From Lakia animation studios, the production company behind many beautifully-animated stop-motion flicks such as: ‘Coraline,’ ‘The Boxtrolls’ and ‘Kubo and the Two Strings’ to name a few, comes another mostly enjoyable creepy family adventure, thanks mostly to some fantastic stop-motion animation as well as it’s great cast. Even if the film may not be as entertaining as some other films from Lakia’s animated line-up.
Plot Summary: ‘Norman Babcock’ is a misunderstood boy who can speak to the dead, but when ‘Norman’s estranged uncle tells him of an important ritual he must perform in order to protect his home town: ‘Blithe Hollow’ from a centuries-old witch’s curse. He must take on ghosts, zombies, and grown-ups in order to stop the curse from destroying everything he’s ever known…
The weakest element of the film for me is unfortunately, the story, as although the idea of having a young boy who can see ghosts is a decent idea in itself, almost serving as ‘The Sixth Sense’ for families in a way. The rest of the narrative never reaches the eerie tone of: ‘Coraline’ or the fun of: ‘Missing Link,’ with the film even attempting to have a few emotional scenes, but most of them fall a little flat, mostly due to never truly having the impact they need. However, the humour throughout the film is mostly decent as whilst not every joke lands, the majority of them do, and the film usually has a range of comedy for all ages, despite a few jokes going on for far too long.
Kodi Smit-McPhee gives a solid performance as ‘Norman Babcock,’ as well as Tucker Albrizzi, Christopher Mintz-Plasse, and John Goodman. However, my personal favourites of the cast have to be Anna Kendrick, and Casey Affleck as ‘Courtney’ and ‘Mitch’ without a doubt. As the two of them portray two weak-minded teenagers helping ‘Norman’ on his paranormal adventure, with ‘Courtney’ clearly having an interest in ‘Mitch’ which he is completely oblivious towards.
Tristan Oliver handles the cinematography throughout ‘ParaNorman,’ which is definitely a weaker element of the film, as the cinematography simply backs-up the animation rather than doing anything incredibly interesting with the shots, there still is the occasional pleasing shot, however, and the cinematography does display many of the miniature sets very well.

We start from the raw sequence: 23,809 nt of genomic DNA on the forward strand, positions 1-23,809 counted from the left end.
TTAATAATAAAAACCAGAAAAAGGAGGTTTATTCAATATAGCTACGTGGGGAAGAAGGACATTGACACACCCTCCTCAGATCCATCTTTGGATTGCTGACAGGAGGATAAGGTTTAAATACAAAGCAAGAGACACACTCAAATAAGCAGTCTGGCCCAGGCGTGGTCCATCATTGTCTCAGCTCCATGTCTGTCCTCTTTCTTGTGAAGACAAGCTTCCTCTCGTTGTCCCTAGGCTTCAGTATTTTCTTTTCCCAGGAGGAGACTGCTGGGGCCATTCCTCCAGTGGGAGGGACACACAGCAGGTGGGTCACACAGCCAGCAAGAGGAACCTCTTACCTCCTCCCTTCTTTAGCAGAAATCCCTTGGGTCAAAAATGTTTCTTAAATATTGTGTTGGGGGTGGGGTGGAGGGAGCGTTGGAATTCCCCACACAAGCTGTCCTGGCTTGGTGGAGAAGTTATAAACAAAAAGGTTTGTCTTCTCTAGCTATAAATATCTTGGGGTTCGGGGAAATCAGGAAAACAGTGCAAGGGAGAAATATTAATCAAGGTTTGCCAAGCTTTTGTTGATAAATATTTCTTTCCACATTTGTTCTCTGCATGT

The original score by Jon Brion is very reminiscent of classic 1980’s horror flicks, which is suitable considering the film’s opening scene has the protagonist: ‘Norman’ watching a classic zombie film, and while the soundtrack isn’t incredibly memorable on itself, it works well enough in the film to increase some of the comedy and atmosphere when it can, with the track: ‘Zombie Attack in the Eighties’ being my personal favourite for this exact reason.
Unsurprisingly, the stop-motion animation is phenomenal throughout the film. As every character and every miniature set looks incredible, having a creepy and exaggerated yet still appealing look. All with smooth motions similar to any other animated film, whether animated through CGI or not. In the few short instances where CGI is used within the film, however, it’s normally used to great effect, usually to simply improve the visuals rather than taking the emphasis away from the hand-crafted animation itself. And in order to generate the film’s 3D effects, the camera was cleverly mounted on a rig, which would take one shot, then slide to a slightly different viewpoint to take another, allowing for more less movement in the figures themselves.
All in all, despite ‘ParaNorman’ not quite managing to craft an incredibly memorable story for the majority of its runtime, I would say I enjoyed myself. As although ‘ParaNorman’ still isn’t my favourite of Lakia’s film catalogue, as I personally feel there isn’t many areas the film overly succeeds in. The film is decently entertaining for the most part. Final Rating: low 7/10.